China diverts anti-poverty funds to Covid testing as crisis deepens

China’s cash-strapped local governments have been forced to divert funds from poverty alleviation and infrastructure to finance mass coronavirus testing as President Xi Jinping’s zero-Covid policy causes growing financial strains.

An official in the north-eastern city of Jilin said authorities had earmarked a “significant” portion of state-backed funds intended to reduce poverty to buy PCR tests, after an outbreak that has infected more than 26,000 people since March.

In the southern industrial hub of Quanzhou, local officials said an ambitious infrastructure investment plan had slowed in part because the authority reallocated funds to testing following an outbreak that has infected more than 3,000 people over the past two months.

The struggle by local authorities to underwrite the testing drive has added to the financial pressures as the world’s second-largest economy faces its worst coronavirus outbreak since the start of the pandemic. Authorities have imposed lockdowns across large swaths of the country, including its biggest city and financial center, Shanghai.

The measures have caused economic activity to plummetwith retail sales falling 11.1 per cent year on year in April and industrial production down 2.9 per cent, according to official data released this week.

The testing mandate could cost up to Rmb1.7tn ($ 250bn), or 9 per cent of China’s fiscal income in 2021, per year, according to Dongwu Securities.

Local governments have already been struggling, as the economy has been squeezed by lockdowns.

Authorities in Jilin said in January that they expected to report an 8 per cent drop in fiscal revenue and a 6.9 per cent increase in health spending this year compared with 2021.

The city has suffered a double-digit drop in tax income and a double-digit increase in health expenditure in the first four months of this year, after local authorities imposed a lockdown in March and tested 4mn residents multiple times to stem the outbreak, according to people familiar with the situation.

“We were not ready for such frequent and large-scale testing when we created the budget at the beginning of the year,” said a local official. “We have to search for alternative sources of funding to meet our priorities and poverty alleviation is currently not [a priority]. “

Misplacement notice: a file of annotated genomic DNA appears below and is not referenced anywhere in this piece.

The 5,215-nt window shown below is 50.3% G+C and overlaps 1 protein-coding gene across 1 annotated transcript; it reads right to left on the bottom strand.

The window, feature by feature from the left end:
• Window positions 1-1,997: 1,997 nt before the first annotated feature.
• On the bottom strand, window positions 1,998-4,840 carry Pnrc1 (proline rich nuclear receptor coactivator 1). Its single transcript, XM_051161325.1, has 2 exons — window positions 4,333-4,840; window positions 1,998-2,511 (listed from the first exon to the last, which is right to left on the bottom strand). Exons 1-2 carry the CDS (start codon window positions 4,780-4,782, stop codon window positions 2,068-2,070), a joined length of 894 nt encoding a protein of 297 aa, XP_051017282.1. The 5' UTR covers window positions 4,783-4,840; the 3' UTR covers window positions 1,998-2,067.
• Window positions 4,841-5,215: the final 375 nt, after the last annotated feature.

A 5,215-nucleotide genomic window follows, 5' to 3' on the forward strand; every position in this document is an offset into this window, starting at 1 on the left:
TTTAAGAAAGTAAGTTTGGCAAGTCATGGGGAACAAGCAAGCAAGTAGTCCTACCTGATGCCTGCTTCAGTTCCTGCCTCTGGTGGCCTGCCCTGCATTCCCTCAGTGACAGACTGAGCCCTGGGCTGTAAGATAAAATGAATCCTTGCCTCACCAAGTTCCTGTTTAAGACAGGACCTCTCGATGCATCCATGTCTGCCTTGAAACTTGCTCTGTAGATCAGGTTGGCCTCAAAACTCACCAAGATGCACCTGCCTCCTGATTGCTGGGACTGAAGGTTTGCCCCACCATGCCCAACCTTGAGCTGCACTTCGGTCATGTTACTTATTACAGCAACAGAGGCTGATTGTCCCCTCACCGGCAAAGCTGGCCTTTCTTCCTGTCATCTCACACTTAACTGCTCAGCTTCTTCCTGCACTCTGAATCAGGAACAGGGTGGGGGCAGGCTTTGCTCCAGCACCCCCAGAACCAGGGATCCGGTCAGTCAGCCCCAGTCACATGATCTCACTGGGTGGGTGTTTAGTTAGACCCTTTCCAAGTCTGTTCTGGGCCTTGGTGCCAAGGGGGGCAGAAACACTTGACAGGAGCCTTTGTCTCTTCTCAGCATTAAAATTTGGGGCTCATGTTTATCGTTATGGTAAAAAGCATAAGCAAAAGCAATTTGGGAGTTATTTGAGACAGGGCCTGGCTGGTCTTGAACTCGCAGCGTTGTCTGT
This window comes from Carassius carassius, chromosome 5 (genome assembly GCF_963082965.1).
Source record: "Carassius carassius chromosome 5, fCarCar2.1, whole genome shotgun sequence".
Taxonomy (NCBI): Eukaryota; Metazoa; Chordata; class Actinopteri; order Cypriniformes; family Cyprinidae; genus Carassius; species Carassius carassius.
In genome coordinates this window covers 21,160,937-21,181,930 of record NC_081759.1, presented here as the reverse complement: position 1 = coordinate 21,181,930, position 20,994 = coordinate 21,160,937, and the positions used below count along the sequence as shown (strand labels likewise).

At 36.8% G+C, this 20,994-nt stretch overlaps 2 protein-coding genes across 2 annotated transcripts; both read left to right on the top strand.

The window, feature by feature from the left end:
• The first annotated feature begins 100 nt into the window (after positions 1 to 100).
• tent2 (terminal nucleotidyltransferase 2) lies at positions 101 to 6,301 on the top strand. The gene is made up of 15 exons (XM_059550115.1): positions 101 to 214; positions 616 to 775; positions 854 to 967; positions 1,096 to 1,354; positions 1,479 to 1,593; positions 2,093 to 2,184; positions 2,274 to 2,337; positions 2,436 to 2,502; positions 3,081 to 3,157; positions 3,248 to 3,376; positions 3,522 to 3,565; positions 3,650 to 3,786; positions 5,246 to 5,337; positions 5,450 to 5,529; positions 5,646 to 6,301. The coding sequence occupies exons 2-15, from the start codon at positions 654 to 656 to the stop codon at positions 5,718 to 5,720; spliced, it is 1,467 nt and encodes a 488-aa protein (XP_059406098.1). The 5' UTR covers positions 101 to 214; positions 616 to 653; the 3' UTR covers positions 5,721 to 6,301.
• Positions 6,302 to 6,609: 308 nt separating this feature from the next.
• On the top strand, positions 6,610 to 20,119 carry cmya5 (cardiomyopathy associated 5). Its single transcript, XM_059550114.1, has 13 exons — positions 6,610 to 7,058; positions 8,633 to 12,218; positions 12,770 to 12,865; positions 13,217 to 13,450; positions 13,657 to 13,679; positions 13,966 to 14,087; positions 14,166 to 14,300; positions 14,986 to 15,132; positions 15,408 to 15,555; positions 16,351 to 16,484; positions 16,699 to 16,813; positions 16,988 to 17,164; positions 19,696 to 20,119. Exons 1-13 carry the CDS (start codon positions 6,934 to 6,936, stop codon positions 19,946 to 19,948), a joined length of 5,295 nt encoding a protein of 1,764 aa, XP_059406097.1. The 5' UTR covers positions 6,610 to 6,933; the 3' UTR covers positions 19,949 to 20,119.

The need to fund testing has prompted Quanzhou to scale back its Rmb185bn infrastructure investment plan this year. The city reported an 8.2 per cent drop in fixed investment in March, compared with a 6.6 per cent increase nationally.

A local official blamed the decline partly on the need to use construction funds on testing. “The central government wants us to eliminate the pandemic and to step up infrastructure construction,” the person said. “We cannot do both and the priority is to create a Covid-free city.”

Local governments “are draining key resources away from economic growth and putting them to testing”, said Andrew Collier, managing director at Orient Capital Research. “Their economies are going to be in an even worse shape than they already are.”

Sun Chunlan, China’s vice-premier, said last week that residents should be able to walk to a testing station within 15 minutes so virus detection could become quicker.

Dozens of cities, including the technology hub Hangzhou, have started requiring residents to show proof of negative test results within the 48-72 hours before entering public spaces such as restaurants and supermarkets. The measures have been interpreted as a signal that regular mass testing could become permanent across China.

Japanese bank Nomura said testing every 48 hours on a permanent basis would cost up to 1.8 per cent of China’s GDP.

Alongside the cash crunch, experts said it was unclear how effective the testing measures were at curbing the transmission of the virus.

Nomura said the benefits of the mandate could be “limited” as cities might “continue to face frequent partial or even full lockdowns” because of the high transmissibility of the Omicron variant.

“Regular mass testing is completely unnecessary because the zero-Covid target is a mission impossible,” said Jin Dongyan, a virologist at the University of Hong Kong.

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